The bill, introduced in the House this week, is an attempt to address the lagging pace of Project Bioshield, a federal effort that has delivered little since it was launched nearly three years ago.
Designed to create an incentive for private enterprise to develop biological countermeasures to unconventional weapons, Bioshield dangles cash in front of biotech firms but gives no money until a product is delivered.
Officials at the helm of the $5.6 million program have spent less than 25 percent of their budget, and late last year the Health and Human Services Department abandoned a $1 billion contract with a California company to provide 75 million doses of an anthrax vaccine.
President Bush announced the Bioshield program during his State of the Union address in 2004, indicating the initiative would counter threats such as the plague and Ebola. To date, however, the program has done little to address these potential biological agents.
Bioshield's limited progress has attracted the attention of representatives on the House Homeland Security Committee who have highlighted the program as a focus for oversight and hearings this year.
"I'd just say I'm very concerned with some of the recent problems that have come to light with respect to the Bioshield project," Rep. James Langevin, D-R.I., said earlier this month. "For example, we all recently heard about the cancellation of VaxGen's contract for a next generation anthrax vaccine and, at the time, this was the only major procurement contract under BioShield."
Langevin, chairman of the homeland security subcommittee covering emerging threats, is a cosponsor of the new legislation.
Under the current program, the Homeland Security Department first identifies and assesses threats and countermeasures. Once that is completed, the Health and Human Services Department then selects firms to develop specific countermeasures.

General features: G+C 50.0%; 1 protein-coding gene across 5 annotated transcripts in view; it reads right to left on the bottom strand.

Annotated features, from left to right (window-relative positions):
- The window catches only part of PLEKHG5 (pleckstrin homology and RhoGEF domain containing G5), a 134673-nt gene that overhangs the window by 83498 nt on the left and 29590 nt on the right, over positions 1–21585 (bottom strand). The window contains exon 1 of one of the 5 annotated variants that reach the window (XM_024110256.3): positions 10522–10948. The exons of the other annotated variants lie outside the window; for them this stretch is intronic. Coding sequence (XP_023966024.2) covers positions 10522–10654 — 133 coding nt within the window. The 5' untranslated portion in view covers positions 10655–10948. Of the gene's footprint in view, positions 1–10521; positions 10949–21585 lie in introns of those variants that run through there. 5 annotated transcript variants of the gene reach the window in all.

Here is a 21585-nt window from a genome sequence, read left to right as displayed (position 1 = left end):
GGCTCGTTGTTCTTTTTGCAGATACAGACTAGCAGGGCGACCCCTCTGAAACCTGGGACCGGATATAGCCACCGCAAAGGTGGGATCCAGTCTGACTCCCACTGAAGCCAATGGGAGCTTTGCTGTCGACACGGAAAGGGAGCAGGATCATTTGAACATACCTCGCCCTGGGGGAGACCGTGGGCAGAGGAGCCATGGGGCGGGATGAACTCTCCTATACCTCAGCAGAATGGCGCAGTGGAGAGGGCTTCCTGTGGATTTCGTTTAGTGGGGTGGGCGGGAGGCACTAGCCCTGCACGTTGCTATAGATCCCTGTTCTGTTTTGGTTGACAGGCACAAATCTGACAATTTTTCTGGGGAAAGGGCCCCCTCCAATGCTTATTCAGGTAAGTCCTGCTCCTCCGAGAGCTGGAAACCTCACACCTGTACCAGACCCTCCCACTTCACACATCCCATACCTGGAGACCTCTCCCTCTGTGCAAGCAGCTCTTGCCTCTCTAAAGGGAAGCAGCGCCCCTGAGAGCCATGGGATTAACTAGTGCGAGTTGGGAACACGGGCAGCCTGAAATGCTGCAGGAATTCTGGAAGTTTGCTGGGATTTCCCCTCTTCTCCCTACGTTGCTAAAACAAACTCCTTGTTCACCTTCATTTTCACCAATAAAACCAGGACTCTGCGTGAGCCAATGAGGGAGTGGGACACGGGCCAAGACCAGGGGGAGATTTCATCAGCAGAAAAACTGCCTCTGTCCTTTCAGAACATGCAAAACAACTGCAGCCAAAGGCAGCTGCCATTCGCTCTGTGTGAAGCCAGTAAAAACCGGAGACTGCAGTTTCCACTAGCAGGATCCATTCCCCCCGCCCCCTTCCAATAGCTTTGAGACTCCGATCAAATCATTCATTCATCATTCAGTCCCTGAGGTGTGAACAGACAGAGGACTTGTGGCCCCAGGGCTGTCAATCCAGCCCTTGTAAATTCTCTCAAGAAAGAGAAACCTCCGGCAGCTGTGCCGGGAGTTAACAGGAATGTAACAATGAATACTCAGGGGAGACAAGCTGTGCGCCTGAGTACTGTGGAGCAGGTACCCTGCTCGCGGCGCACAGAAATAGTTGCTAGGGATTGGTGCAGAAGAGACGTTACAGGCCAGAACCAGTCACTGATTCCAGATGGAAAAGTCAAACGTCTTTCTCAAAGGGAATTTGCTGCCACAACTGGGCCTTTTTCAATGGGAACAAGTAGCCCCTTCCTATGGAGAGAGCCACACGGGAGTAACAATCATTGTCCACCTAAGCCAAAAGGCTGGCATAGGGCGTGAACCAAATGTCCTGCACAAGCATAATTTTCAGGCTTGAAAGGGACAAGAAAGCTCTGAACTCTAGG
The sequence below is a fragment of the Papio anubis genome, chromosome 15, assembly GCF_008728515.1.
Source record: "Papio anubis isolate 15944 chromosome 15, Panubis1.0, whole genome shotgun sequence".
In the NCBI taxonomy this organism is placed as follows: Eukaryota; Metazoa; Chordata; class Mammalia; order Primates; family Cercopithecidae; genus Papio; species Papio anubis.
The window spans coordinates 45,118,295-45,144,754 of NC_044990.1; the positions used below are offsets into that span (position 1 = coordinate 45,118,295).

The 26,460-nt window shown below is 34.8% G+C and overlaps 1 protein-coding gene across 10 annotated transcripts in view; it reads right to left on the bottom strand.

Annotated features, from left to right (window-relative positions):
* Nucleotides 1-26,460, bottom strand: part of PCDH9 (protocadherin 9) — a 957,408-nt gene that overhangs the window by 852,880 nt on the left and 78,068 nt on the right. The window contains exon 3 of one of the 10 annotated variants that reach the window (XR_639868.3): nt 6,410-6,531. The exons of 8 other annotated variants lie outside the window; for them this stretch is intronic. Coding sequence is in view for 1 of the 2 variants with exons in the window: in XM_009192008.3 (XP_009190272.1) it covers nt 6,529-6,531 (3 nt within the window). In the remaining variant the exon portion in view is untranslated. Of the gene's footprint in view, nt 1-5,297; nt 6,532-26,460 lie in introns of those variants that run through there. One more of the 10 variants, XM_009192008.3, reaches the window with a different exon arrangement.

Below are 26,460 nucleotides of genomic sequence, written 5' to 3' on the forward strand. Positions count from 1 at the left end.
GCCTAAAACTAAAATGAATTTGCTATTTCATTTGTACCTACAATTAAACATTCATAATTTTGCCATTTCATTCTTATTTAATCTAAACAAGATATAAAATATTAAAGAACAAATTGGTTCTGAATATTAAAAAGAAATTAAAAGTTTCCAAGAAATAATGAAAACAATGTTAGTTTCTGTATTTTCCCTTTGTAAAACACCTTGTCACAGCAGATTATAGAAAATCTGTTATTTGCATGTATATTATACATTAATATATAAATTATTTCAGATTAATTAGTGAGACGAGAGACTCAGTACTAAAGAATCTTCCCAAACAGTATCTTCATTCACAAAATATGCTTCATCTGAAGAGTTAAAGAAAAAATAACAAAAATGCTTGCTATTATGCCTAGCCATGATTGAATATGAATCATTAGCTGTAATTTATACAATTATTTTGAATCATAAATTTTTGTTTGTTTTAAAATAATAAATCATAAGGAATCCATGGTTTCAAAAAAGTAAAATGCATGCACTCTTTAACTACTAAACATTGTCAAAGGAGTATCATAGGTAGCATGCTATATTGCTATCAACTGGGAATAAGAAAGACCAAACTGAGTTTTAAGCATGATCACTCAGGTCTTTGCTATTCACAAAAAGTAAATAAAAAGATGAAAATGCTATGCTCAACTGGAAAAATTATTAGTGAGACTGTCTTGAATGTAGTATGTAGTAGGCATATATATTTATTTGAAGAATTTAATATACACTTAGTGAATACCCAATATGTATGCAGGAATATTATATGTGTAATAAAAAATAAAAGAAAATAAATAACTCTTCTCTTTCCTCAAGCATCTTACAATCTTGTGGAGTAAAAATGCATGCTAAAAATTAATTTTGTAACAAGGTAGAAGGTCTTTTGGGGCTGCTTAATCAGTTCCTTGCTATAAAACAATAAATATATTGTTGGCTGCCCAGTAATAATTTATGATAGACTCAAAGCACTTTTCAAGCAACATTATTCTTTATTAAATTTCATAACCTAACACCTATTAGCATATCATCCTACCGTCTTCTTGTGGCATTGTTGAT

The recently introduced bill is designed to accelerate the threat-assessment process. To the extent possible, the Homeland Security Department will be required to clump possible countermeasures into groups that might be able to address more than one chemical, biological or radiological agent.
"Rather than examining each threat individually, we should be looking for ways to properly group these threats together," Langevin said this week. "This legislation will promote a more strategic use of our nation's resources when procuring medical countermeasures."
The bill would also require that homeland security assessments of the most high-risk agents be completed by the end of 2007.
"Effective medical countermeasures for chemical, biological, radiological and nuclear agents are a critical part of our nation's defense against terrorism, yet very few exist," said Rep. Mike McCaul, R-Texas, a member of the homeland security subcommittee for emerging threats.